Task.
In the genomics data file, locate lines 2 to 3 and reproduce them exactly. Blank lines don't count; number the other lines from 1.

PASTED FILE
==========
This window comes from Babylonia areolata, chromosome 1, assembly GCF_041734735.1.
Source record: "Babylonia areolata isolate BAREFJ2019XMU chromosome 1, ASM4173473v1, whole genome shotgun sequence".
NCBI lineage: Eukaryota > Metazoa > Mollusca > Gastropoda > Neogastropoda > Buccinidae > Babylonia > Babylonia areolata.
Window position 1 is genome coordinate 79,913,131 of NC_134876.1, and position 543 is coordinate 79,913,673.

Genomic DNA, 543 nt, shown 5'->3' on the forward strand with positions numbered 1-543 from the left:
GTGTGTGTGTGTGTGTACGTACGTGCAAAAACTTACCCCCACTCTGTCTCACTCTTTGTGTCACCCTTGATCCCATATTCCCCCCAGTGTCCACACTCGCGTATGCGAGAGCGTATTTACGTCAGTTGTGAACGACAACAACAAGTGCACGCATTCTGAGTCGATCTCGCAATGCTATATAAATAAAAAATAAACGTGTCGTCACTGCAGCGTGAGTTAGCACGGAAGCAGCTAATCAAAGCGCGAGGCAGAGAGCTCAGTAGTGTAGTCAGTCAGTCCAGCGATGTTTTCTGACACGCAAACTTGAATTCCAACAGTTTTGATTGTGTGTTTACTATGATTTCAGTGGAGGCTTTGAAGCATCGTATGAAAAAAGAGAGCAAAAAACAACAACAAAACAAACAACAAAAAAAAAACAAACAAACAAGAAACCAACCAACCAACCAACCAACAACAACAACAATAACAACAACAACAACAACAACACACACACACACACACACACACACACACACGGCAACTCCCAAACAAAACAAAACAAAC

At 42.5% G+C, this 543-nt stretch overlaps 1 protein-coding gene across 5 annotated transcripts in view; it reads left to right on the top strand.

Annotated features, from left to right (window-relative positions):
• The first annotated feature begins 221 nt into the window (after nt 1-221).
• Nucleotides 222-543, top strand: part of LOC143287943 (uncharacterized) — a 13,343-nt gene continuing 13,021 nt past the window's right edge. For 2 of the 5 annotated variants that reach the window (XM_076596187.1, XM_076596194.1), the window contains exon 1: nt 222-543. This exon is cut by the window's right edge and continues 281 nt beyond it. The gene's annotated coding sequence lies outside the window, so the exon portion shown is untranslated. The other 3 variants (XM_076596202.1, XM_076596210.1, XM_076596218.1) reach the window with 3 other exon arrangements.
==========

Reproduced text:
Source record: "Babylonia areolata isolate BAREFJ2019XMU chromosome 1, ASM4173473v1, whole genome shotgun sequence".
NCBI lineage: Eukaryota > Metazoa > Mollusca > Gastropoda > Neogastropoda > Buccinidae > Babylonia > Babylonia areolata.